I don't know yet from which part of Germany they mainly came from.
    My family came from the Südwestpfalz and moved to Moldova in 1806 then to the Midwest USA in late 1870.

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    Quote Originally Posted by Maciamo View Post
    I have finally got round to creating a map of I2b. The frequencies being low in most of Europe I had to use a very fine scale, with gradient of 2% at a time. Sadly there isn't any extensive study of German and Swedish regions, so the extend of the two hotspots of I2b is far from accurate.

    In Belgium, let's note that Wallonia has 7% of I2b, considerably more than the 4.5% in Flanders. It's strange since Flanders is supposed to be more Germanic, and the percentage of I1 doesn't vary much between the two regions (12% in Flanders and 11% in Wallonia).




    There are many theories concerning the presence of I2b in Russia, Ukraine and Moldova.

    1) They are remnants of Paleolithic hunter-gatherers.

    2) I2b was part of the Indo-European haplogroups, and some pockets have survived around the Pontic-Caspian steppes.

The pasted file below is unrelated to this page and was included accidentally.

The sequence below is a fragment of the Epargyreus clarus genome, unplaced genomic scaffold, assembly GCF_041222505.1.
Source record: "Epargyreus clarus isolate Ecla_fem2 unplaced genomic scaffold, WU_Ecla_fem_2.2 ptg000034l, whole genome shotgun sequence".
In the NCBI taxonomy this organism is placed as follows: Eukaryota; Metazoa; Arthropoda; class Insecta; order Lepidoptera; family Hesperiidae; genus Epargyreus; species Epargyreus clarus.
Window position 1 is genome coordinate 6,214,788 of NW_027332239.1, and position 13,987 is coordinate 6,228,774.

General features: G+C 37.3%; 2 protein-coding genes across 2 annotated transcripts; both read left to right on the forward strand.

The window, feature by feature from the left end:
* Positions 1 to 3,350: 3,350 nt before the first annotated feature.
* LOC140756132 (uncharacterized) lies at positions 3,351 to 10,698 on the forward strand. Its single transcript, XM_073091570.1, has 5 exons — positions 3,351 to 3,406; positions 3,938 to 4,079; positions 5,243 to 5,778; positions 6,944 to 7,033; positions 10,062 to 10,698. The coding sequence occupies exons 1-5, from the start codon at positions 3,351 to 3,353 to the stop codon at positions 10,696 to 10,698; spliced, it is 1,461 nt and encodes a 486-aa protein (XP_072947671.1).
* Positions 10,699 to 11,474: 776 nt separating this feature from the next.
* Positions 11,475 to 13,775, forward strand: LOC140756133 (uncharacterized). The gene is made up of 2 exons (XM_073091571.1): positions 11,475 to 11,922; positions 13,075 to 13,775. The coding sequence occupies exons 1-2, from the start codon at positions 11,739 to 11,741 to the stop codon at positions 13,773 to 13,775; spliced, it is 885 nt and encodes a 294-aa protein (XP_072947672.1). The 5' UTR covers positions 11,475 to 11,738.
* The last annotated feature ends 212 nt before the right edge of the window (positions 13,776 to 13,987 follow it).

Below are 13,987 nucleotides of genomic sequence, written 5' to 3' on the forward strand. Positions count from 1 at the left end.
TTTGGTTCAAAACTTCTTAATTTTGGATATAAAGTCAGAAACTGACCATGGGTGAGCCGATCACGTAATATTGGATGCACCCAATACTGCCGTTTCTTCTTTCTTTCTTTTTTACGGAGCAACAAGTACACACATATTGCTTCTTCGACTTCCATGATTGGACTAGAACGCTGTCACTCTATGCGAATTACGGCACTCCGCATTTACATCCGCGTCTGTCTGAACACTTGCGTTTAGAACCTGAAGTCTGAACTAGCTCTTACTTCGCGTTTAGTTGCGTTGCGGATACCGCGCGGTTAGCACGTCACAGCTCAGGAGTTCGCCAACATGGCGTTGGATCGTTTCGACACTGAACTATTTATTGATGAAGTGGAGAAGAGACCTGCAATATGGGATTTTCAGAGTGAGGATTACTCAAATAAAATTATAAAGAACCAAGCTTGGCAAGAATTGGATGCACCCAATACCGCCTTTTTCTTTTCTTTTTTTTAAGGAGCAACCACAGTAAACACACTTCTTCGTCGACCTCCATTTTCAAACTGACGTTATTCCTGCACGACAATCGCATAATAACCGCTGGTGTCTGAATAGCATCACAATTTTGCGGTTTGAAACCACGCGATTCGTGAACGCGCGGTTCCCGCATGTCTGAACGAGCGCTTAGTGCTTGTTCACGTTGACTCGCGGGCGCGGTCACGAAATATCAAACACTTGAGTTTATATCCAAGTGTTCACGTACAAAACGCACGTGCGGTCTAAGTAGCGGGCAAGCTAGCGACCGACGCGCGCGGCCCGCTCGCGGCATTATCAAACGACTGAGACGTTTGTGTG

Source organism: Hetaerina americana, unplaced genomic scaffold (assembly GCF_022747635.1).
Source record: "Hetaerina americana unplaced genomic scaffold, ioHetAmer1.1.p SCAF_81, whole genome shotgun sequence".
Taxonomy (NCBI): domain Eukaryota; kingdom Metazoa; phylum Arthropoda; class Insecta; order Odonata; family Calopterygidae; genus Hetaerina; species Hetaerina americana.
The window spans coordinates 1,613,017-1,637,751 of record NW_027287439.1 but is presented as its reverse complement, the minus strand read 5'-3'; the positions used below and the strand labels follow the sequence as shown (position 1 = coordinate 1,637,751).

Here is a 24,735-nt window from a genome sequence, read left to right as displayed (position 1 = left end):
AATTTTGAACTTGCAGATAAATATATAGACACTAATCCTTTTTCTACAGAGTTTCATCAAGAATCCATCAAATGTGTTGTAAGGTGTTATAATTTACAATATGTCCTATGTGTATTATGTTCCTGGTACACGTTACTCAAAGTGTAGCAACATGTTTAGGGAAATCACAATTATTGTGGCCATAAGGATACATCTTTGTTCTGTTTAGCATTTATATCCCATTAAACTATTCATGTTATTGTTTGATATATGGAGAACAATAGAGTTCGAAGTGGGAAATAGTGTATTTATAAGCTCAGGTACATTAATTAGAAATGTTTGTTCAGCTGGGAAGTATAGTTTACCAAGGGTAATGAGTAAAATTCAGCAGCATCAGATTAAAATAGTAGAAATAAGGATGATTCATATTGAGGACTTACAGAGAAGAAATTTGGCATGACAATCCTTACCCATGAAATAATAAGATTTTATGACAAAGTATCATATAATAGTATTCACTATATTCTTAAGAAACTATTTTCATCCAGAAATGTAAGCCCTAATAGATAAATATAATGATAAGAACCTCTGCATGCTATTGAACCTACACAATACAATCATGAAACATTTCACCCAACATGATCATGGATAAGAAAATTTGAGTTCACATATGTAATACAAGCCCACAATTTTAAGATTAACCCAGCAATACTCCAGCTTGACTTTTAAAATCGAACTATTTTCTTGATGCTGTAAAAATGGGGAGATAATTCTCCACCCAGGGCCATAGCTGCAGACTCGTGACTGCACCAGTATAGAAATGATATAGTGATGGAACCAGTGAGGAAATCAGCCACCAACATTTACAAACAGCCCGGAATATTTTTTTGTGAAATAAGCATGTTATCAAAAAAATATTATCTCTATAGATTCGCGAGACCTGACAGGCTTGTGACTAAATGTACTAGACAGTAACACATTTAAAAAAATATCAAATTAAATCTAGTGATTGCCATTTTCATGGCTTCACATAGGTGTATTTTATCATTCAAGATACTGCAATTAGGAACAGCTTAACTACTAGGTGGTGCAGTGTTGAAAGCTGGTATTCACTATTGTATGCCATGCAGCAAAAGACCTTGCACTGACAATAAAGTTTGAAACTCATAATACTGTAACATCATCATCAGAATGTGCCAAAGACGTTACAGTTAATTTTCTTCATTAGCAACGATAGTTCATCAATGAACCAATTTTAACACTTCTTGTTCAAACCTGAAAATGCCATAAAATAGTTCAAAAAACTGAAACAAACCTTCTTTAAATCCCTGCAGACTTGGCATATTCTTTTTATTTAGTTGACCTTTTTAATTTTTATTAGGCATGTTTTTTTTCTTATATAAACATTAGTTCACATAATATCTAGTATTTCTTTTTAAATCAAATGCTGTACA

3) The (Swedish) Vikings brought I2b to Russia, and the Ostrogoths to Moldova (Chernyakhov culture, which corresponds to the Gothic kingdom of Oium).

    Personally I think that the third theory is the most likely. As for the I2b in around Greece, Albania, Bulgaria and northern Turkey, they must have been brought by the Visigoths at the end of the 4th century. The Visigoths would also explain I2b in Italy, south-east France and Iberia. Note that these regions all have a fairly proportional level of I1 too. Obviously the Suebi are responsible for the I1 and I2b (and R1b-U106 and R1a) in Galicia and Portugal, and the Normans for the same Germanic package in north-west Sicily.
    With 6 new I-M223 ancient dna 4 Hungary 1in russia and 1 in spain is changing origin and movements I will go with option 4 mesolithic and early neolithic in the Hungarian Plain. One in Spain and the one in Russia is equal distance to the ones in Hungary. Making Hungary I M223 is epicenter. I M223 moved Northwest Europe with your option 2 with the indo - europeans during the Bronze Age. Then with option 3 in the iron age to viking age.
    Last edited by Jason Neuharth; 27-06-15 at 06:20.

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    Vučedol Hungary Lánycsók, Csata-alja [M6-116.10] 2860-2620 BC I2a2a M223+ H5
    this makes 5 M223 for Ancient Y-DNA for Hungary.